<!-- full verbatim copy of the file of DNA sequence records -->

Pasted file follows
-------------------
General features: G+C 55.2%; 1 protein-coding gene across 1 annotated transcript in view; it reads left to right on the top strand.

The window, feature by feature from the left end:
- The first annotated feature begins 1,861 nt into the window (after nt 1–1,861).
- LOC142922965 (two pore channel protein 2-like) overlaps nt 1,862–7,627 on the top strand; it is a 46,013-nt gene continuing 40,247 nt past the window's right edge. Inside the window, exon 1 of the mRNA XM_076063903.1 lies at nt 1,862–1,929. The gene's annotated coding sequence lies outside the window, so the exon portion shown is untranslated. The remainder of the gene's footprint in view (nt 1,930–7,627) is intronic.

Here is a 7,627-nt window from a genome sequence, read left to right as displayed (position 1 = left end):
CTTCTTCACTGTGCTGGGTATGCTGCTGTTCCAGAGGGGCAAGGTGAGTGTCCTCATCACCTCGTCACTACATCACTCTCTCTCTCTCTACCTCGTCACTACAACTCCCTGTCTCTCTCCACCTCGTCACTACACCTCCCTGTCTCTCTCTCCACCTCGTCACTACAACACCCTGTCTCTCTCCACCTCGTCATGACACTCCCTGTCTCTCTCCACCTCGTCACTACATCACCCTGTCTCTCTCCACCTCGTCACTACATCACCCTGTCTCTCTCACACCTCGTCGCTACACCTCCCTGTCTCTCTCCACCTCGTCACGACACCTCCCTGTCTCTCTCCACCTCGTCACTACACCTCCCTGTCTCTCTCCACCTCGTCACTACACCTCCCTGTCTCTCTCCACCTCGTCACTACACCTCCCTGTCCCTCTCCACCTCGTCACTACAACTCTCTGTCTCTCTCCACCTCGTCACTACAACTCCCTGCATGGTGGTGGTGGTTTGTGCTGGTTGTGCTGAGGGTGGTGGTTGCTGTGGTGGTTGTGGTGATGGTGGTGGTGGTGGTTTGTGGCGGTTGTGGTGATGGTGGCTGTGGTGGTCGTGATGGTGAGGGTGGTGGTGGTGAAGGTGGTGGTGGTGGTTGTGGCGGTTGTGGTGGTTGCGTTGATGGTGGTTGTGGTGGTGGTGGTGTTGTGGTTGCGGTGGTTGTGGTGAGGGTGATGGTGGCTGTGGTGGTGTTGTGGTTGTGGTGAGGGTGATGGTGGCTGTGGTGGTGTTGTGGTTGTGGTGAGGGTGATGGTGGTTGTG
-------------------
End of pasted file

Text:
General features: G+C 55.2%; 1 protein-coding gene across 1 annotated transcript in view; it reads left to right on the top strand.

The window, feature by feature from the left end:
- The first annotated feature begins 1,861 nt into the window (after nt 1–1,861).
- LOC142922965 (two pore channel protein 2-like) overlaps nt 1,862–7,627 on the top strand; it is a 46,013-nt gene continuing 40,247 nt past the window's right edge. Inside the window, exon 1 of the mRNA XM_076063903.1 lies at nt 1,862–1,929. The gene's annotated coding sequence lies outside the window, so the exon portion shown is untranslated. The remainder of the gene's footprint in view (nt 1,930–7,627) is intronic.

Here is a 7,627-nt window from a genome sequence, read left to right as displayed (position 1 = left end):
CTTCTTCACTGTGCTGGGTATGCTGCTGTTCCAGAGGGGCAAGGTGAGTGTCCTCATCACCTCGTCACTACATCACTCTCTCTCTCTCTACCTCGTCACTACAACTCCCTGTCTCTCTCCACCTCGTCACTACACCTCCCTGTCTCTCTCTCCACCTCGTCACTACAACACCCTGTCTCTCTCCACCTCGTCATGACACTCCCTGTCTCTCTCCACCTCGTCACTACATCACCCTGTCTCTCTCCACCTCGTCACTACATCACCCTGTCTCTCTCACACCTCGTCGCTACACCTCCCTGTCTCTCTCCACCTCGTCACGACACCTCCCTGTCTCTCTCCACCTCGTCACTACACCTCCCTGTCTCTCTCCACCTCGTCACTACACCTCCCTGTCTCTCTCCACCTCGTCACTACACCTCCCTGTCCCTCTCCACCTCGTCACTACAACTCTCTGTCTCTCTCCACCTCGTCACTACAACTCCCTGCATGGTGGTGGTGGTTTGTGCTGGTTGTGCTGAGGGTGGTGGTTGCTGTGGTGGTTGTGGTGATGGTGGTGGTGGTGGTTTGTGGCGGTTGTGGTGATGGTGGCTGTGGTGGTCGTGATGGTGAGGGTGGTGGTGGTGAAGGTGGTGGTGGTGGTTGTGGCGGTTGTGGTGGTTGCGTTGATGGTGGTTGTGGTGGTGGTGGTGTTGTGGTTGCGGTGGTTGTGGTGAGGGTGATGGTGGCTGTGGTGGTGTTGTGGTTGTGGTGAGGGTGATGGTGGCTGTGGTGGTGTTGTGGTTGTGGTGAGGGTGATGGTGGTTGTG